Blended Family Discipline: If, When and How

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By Gara Hoke Lacy, Esq. , Featured DM Blogger - April 16, 2014

Every stepparent knows the difficulties faced when it comes to disciplining stepchildren. How do I establish boundaries in the home? Do I discipline my spouse’s children? It becomes an even more Herculean task when the stepparent also has children. Two sets of kids with different parents. Oh, if it could only go the way of the Brady Bunch! Alas, our lives aren’t designed as a 30-minute sitcom.

By it’s very nature, discipline is designed to be punitive in nature. But it’s not effective if there is no education associated with it. After all, the point of discipline is to teach morals and values. Discipline works best when clearly thought out with boundaries and consequences defined. Preparation is key. When there is no preparation, that’s when resentment and hurt feelings appear.

If, How and When to Discipline:

1. Get On the Same Page

It’s not unusual when bio-parents and stepparents disagree on discipline—if, when and how. It is one of the more difficult issues in a remarriage context. While your parenting styles may not match that of one another, your attitudes toward misbehavior and consequences should. Keep in mind that children can either be a wedge or a bond. When you don’t show a united front, you show the chinks in the armor of your marriage and invite the child to challenge the relationship. No, you won’t always agree but you must work in concert with your spouse. Agree to disagree but show unity in front of the kids.

2. Establish Rules and Boundaries for the Household

Working in conjunction with your spouse, prepare a list of household rules. Make the rules fairly consistent with the rules at play before the stepfamily was formed so that they are recognizable. Be explicit about the rule and the reason it is employed in your home. The rules for all kids in the home must be consistent so that there are no accusations of favoritism between bio-kids and stepkids. This is true even when kids aren’t in your home on a full-time basis. If needed, post the rules, especially if you have younger kids in the home. When it comes to the repercussions of offending the rules, follow through. Kids, especially those who have been through a family break-up, need to witness stability in their new home. Ensure that you are enforcing the limits that you create.

Positive reinforcement plays a central role in discipline as well. Just as we teach what is unacceptable behavior, we need to reinforce our children’s efforts to model “good behavior.” Obviously, rewards need to be consistent across the board as well.

3. Rely Upon the Bio-Parent to Enforce Discipline

Initially, it’s best if stepparents act as advisers in the home while leaving the bio-parent to dole out the punishments. After all, no one wants the lead in their own Disney sequel about the evil stepmom/stepdad. However, as the role of the stepparent evolves over time, eventually the role of enforcer will evolve too. Go slow. Make certain that relationships have matured to the point where the children trust you as their stepparent enough to hold you up as an authority figure. Be clear that the rules were predetermined by both the bio-parent and stepparent.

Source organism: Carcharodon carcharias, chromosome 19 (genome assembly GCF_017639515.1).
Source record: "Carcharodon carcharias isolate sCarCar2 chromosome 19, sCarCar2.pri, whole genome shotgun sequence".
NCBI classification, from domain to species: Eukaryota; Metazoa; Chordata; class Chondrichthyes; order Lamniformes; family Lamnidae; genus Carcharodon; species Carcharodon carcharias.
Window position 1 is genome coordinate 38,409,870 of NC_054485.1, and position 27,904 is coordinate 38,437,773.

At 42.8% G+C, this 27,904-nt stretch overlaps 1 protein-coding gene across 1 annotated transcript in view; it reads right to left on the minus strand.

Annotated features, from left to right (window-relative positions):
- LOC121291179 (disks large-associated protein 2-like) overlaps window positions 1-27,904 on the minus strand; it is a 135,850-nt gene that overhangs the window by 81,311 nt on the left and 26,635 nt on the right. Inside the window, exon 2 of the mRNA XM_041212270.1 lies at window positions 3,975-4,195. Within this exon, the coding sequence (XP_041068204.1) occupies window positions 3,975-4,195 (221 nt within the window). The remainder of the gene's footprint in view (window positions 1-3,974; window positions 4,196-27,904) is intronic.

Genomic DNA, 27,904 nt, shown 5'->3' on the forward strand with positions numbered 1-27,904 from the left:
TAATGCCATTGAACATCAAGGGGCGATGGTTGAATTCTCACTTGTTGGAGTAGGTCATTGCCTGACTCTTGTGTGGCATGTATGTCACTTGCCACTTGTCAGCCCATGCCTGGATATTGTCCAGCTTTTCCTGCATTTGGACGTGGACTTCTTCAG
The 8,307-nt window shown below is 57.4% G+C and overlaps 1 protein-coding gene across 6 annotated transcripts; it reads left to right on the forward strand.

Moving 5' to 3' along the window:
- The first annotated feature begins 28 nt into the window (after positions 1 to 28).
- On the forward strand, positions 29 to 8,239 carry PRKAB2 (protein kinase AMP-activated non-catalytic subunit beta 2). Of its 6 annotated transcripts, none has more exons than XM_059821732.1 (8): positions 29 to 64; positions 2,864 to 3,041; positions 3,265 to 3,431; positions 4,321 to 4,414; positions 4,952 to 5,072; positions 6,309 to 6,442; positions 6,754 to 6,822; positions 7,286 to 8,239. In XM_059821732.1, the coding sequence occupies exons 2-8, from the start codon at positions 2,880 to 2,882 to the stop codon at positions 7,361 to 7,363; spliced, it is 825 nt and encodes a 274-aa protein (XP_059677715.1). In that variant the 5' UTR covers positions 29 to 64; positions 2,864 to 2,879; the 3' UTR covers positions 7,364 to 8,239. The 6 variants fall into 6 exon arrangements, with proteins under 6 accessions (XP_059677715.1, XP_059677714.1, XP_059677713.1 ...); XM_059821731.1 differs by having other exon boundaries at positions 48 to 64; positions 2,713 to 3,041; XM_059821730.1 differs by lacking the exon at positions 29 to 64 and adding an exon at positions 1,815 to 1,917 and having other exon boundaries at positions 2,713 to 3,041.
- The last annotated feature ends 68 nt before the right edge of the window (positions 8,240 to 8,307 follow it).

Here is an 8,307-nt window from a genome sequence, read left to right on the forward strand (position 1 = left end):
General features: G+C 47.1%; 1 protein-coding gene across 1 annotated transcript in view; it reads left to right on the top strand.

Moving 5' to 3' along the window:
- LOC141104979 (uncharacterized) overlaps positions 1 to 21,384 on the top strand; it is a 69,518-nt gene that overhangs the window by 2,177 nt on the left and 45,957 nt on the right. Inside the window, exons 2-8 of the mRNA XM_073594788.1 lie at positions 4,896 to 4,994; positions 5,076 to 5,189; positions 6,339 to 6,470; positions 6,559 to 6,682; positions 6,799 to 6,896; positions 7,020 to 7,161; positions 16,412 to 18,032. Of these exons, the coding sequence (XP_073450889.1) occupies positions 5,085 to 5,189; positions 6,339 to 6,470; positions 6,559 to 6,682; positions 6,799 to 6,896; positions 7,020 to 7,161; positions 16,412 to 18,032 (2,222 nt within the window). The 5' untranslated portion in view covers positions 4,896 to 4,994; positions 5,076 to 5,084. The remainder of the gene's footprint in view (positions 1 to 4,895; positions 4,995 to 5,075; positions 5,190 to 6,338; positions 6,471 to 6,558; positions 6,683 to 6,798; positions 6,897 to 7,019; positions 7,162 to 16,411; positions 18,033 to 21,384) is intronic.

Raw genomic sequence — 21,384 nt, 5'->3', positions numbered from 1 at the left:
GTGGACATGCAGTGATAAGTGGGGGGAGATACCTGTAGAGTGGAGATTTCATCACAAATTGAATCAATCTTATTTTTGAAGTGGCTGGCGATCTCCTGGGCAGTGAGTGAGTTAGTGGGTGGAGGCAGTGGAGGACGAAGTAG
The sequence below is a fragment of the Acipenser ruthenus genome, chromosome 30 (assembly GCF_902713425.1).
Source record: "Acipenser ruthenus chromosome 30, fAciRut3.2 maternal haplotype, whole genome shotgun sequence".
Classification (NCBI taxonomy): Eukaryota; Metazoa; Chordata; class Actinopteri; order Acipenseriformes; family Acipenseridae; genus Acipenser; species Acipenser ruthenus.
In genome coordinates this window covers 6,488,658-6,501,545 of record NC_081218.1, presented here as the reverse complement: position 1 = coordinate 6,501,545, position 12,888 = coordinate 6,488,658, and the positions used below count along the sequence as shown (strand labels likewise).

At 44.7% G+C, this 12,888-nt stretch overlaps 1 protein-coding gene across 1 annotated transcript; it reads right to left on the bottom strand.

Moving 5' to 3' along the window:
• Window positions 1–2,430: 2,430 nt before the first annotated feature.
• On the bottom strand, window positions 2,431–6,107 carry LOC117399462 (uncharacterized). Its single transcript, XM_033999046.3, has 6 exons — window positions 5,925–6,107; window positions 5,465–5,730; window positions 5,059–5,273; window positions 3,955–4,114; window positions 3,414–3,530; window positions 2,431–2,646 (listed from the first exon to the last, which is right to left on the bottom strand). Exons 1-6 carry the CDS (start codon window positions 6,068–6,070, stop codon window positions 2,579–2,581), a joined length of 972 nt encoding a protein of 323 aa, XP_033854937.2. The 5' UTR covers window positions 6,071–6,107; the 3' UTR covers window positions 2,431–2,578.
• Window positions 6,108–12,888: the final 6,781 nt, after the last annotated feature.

4. Don’t Take It Personally

You once were a child so you know very well that children are meant to test boundaries. It’s their attempt to establish their own values and morals. It happens throughout childhood but becomes more apparent during the teen years. Don’t take it personally. Children in every home test their parents. It doesn’t happen only in stepfamilies.

Stepparents often expect instant love and race to the finish line in that regard. Experts report that it can take four to seven years for a stepfamily to bond. In those intervening years, there will be high and lows, some days that are better than others. Love may not appear as early as you would like. Still, respect is expected. In your home, this needs to be the resounding lesson coming from both parents.

5. If These Approaches Don’t Work, Seek Professional Help

I like the concept of the family meeting. My parents employed it as did my husband and I. When things needed discussing, we sat down and talked until cooler heads prevailed. However, there may be times when professional help is needed. Reach out to a respected religious leader or stepfamily coach. Also, psychologists and psychiatrists exist that specialize in stepfamily issues. Don’t be ashamed to ask for help when it’s needed. Families are the building blocks of society, the place where we learn to co-exist as respectable and respectful adults. It’s worth getting involved in the messiness of family life to ensure that your kids and stepkids receive the start in life they deserve. As for you…you deserve a successful blended family. 

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